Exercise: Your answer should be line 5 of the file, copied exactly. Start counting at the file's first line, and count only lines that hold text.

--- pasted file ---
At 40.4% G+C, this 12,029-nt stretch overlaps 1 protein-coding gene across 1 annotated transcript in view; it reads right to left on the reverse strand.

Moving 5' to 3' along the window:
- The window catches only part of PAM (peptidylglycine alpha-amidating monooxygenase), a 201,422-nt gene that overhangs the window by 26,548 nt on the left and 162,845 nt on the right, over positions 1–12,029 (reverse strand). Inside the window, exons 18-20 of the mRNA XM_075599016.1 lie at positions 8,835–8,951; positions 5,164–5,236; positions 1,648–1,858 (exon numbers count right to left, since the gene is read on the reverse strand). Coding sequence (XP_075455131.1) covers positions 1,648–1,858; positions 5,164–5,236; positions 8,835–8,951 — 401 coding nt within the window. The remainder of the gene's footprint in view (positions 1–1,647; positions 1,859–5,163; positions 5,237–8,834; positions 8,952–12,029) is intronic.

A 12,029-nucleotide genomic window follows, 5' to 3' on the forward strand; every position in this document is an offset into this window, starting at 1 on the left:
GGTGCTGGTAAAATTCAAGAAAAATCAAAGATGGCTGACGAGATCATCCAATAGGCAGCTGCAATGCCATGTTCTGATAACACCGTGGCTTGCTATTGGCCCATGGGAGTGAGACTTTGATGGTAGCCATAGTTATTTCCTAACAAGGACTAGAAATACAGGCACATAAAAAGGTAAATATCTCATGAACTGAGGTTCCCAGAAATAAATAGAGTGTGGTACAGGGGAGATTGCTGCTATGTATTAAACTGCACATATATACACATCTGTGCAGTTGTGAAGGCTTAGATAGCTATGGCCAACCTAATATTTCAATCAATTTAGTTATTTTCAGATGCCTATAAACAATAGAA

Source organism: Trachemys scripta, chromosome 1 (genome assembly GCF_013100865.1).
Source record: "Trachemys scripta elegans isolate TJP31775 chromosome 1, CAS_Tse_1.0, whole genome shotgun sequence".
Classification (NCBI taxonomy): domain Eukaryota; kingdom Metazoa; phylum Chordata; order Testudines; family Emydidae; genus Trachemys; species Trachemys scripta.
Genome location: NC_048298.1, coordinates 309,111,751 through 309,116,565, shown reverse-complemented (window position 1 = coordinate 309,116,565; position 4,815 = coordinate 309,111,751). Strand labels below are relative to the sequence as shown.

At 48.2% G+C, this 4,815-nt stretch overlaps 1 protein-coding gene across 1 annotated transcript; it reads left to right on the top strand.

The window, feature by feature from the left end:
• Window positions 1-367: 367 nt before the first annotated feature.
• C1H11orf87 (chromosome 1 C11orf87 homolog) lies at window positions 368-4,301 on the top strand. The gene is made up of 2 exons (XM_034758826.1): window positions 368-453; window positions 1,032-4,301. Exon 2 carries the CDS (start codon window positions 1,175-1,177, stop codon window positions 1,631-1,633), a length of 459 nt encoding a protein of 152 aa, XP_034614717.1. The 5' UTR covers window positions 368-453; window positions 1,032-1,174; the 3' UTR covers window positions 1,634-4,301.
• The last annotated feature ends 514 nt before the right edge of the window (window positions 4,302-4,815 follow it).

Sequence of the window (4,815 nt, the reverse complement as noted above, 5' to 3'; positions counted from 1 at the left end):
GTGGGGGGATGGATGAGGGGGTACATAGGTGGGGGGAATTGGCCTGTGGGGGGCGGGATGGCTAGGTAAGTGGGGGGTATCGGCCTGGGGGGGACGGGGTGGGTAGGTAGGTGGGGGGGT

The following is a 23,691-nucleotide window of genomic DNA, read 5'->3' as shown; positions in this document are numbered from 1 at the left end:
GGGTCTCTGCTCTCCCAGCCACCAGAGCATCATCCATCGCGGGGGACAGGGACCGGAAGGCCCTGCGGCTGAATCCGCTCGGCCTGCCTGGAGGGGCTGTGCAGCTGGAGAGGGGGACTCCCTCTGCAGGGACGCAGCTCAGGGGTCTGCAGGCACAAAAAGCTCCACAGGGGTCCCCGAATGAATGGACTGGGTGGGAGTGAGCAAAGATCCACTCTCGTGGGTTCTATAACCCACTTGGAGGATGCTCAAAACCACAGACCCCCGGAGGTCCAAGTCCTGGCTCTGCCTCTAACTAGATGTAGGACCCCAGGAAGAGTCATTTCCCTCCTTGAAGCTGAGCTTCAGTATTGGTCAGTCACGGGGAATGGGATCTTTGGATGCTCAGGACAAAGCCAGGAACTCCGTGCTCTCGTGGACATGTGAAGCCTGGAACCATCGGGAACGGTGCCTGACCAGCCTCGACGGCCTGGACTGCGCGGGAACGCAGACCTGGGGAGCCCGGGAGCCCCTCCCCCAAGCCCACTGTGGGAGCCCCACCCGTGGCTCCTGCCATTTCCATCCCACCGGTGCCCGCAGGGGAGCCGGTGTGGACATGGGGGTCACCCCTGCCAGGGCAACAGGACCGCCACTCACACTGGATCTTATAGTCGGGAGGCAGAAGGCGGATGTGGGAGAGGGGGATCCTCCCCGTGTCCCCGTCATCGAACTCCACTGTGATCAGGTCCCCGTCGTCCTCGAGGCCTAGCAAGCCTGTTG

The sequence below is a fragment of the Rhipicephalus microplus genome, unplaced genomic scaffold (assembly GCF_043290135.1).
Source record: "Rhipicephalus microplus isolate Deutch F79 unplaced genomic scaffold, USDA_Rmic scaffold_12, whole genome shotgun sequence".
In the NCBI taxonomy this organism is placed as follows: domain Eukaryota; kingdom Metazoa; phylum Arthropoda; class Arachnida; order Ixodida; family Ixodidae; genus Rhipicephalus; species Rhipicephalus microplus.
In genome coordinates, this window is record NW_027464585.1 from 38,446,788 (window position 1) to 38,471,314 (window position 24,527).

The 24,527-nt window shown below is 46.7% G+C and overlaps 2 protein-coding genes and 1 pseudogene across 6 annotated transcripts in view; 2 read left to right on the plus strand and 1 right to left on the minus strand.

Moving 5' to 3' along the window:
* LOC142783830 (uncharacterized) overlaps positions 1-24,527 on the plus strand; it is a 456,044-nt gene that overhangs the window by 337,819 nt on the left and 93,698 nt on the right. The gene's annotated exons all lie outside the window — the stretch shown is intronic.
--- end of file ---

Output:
GGTGCTGGTAAAATTCAAGAAAAATCAAAGATGGCTGACGAGATCATCCAATAGGCAGCTGCAATGCCATGTTCTGATAACACCGTGGCTTGCTATTGGCCCATGGGAGTGAGACTTTGATGGTAGCCATAGTTATTTCCTAACAAGGACTAGAAATACAGGCACATAAAAAGGTAAATATCTCATGAACTGAGGTTCCCAGAAATAAATAGAGTGTGGTACAGGGGAGATTGCTGCTATGTATTAAACTGCACATATATACACATCTGTGCAGTTGTGAAGGCTTAGATAGCTATGGCCAACCTAATATTTCAATCAATTTAGTTATTTTCAGATGCCTATAAACAATAGAA